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LIVINGSTON STONE NFH: Descendents of Hatchery Namesake Visit Hatchery
California-Nevada Offices , January 22, 2010
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Right to left: Bonnie Case Great granddaughter, Bob Kirstein great grandson, Becky McCue Grand daughter, Cliff McCue her husband, Ned Kirstein Great grandson, Susan Kirstein his wife, and John Rueth Assistant Manager. (photo: USFWS) 
Right to left: Bonnie Case Great granddaughter, Bob Kirstein great grandson, Becky McCue Grand daughter, Cliff McCue her husband, Ned Kirstein Great grandson, Susan Kirstein his wife, and John Rueth Assistant Manager. (photo: USFWS)  - Photo Credit: n/a
Livingston Stone’s artifacts on display at Turtle Bay Museum. (photo: USFWS)
Livingston Stone’s artifacts on display at Turtle Bay Museum. (photo: USFWS) - Photo Credit: n/a

by John Rueth, Livingston Stone NFH
The Pacific Southwest Region's Livingston Stone National Fish Hatchery was recently honored by a visit by the grandchildren of the hatchery's namesake, pioneering fish culturist Dr. Livingston Stone. Stone's granddaughter Rebecca McCue and great grandchildren Bonnie case, Bob Kirstein and Ned Kirstein.

The group family members were in nearby Redding, Calif., to help open an exhibit at the Turtle Bay Museum:  "Native Images: The Works of Edward Curtis and Thomas Houseworth Celebrate the Native American Heritage of the West and Take an in-depth Look at the McCloud River Wintu."

Assistant Hatchery Manager John Rueth provided the family a short tour of the hatchery  which is located at the foot of Shasta Dam north of Redding.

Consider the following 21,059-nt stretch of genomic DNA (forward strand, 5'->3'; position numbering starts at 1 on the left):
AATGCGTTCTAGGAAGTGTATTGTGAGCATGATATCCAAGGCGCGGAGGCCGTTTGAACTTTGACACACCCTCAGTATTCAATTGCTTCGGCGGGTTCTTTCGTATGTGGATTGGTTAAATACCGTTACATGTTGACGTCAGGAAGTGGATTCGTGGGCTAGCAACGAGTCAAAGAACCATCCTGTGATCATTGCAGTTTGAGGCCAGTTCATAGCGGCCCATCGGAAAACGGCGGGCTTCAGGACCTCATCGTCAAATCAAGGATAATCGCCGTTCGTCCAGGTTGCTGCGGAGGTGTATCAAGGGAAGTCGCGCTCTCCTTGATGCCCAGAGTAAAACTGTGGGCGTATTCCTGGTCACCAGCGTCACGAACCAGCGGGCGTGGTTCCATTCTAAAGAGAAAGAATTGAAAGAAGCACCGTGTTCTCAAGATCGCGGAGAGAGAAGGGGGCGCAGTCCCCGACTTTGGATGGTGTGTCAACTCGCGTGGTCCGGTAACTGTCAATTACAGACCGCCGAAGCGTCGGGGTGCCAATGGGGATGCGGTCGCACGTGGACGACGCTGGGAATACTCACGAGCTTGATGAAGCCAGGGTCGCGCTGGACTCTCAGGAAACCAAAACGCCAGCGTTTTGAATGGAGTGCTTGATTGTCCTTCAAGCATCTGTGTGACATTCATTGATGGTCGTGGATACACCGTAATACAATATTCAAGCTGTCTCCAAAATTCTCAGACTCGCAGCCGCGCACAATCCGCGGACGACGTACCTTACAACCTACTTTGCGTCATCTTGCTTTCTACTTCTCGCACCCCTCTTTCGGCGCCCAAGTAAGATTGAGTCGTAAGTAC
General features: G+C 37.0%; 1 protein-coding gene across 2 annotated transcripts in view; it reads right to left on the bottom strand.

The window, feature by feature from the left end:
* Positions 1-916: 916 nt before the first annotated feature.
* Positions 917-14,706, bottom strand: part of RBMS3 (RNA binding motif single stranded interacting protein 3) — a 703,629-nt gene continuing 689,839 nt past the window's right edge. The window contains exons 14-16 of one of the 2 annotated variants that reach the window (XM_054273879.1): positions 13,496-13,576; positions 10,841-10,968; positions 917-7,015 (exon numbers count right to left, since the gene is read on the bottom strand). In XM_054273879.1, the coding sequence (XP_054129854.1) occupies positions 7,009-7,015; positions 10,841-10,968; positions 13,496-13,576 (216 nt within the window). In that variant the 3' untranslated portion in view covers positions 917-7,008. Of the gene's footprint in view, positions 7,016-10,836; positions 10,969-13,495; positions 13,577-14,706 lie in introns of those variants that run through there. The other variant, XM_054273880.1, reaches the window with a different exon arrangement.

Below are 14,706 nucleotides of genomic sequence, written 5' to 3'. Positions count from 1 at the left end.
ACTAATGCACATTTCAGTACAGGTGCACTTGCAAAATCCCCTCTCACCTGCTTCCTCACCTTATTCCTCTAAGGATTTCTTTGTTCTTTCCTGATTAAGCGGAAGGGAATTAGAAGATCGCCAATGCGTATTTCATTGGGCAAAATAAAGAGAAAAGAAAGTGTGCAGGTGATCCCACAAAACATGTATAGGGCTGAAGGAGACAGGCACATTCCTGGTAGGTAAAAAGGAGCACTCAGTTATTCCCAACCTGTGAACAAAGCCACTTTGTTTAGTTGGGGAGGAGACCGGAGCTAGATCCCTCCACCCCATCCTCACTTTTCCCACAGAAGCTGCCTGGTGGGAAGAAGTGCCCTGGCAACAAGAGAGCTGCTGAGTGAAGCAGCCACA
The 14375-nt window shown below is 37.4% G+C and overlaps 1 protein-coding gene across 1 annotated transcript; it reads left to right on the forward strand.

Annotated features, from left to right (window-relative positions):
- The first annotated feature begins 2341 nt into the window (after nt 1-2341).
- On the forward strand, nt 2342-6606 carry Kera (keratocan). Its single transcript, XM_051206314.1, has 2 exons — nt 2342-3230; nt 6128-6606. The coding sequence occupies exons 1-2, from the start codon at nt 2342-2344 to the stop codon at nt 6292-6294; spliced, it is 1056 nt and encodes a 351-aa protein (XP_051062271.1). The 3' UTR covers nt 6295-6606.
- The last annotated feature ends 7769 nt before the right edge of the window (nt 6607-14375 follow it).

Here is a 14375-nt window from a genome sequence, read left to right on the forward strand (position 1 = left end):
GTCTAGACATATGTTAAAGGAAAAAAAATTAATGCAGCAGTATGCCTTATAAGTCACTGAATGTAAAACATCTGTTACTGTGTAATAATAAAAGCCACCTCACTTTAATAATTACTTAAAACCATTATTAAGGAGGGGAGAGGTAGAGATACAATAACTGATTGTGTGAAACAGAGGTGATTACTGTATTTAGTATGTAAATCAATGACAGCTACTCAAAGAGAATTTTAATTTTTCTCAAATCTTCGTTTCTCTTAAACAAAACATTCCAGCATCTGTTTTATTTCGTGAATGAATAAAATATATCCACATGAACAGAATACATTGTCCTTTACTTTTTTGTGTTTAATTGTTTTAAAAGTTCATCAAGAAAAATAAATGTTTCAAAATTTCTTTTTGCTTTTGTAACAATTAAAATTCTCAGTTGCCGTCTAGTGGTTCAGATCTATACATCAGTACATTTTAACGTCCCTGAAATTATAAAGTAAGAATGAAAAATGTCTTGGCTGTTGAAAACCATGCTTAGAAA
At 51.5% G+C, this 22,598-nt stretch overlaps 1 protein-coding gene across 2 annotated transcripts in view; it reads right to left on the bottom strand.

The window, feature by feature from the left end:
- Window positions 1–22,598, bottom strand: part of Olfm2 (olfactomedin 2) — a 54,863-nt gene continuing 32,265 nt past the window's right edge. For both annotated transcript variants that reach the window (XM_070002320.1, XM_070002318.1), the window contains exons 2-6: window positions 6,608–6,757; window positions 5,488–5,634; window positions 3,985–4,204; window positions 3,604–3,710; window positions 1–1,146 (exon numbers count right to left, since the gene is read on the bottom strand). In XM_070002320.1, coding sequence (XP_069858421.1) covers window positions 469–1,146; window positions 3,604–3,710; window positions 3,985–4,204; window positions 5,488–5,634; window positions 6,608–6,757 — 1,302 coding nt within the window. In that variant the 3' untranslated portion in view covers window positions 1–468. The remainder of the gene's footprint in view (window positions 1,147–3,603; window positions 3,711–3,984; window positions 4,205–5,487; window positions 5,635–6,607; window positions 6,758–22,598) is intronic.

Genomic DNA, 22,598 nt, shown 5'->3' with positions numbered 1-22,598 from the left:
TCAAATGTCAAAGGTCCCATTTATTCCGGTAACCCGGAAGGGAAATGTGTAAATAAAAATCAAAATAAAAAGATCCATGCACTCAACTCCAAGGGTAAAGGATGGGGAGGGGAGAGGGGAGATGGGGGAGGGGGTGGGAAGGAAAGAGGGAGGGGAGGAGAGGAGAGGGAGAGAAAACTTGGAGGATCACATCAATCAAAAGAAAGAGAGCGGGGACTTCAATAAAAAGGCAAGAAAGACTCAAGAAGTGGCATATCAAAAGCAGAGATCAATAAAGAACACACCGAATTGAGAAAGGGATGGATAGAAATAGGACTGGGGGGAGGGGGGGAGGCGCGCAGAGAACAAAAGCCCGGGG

"It was a nice visit and it was interesting to hear being able too here the stories about the man this hatchery is named for, " Rueth said. "The exhibit at Turtle Bay Museum displays many of the early pictures of the hatchery and the surrounding area. It also included some of the families' personal artifacts."

According to the American Fisheries Society, Stone was named Deputy of the U.S. Fish Commission (forerunner of the U.S. Fish and Wildlife Service) in 1872, and assigned to establish the Baird Hatchery in California, the state's first freshwater hatchery. He published the classic fish culture book "Domesticated Trout" the same year and it soon became a standard manual for fish culture. Stone recognized the interaction between the biological science and fish culture and was the first to recommend and request a trained biologist for hatchery staff.


Contact Info: John Rueth, 530-275-0549, john_rueth@fws.gov



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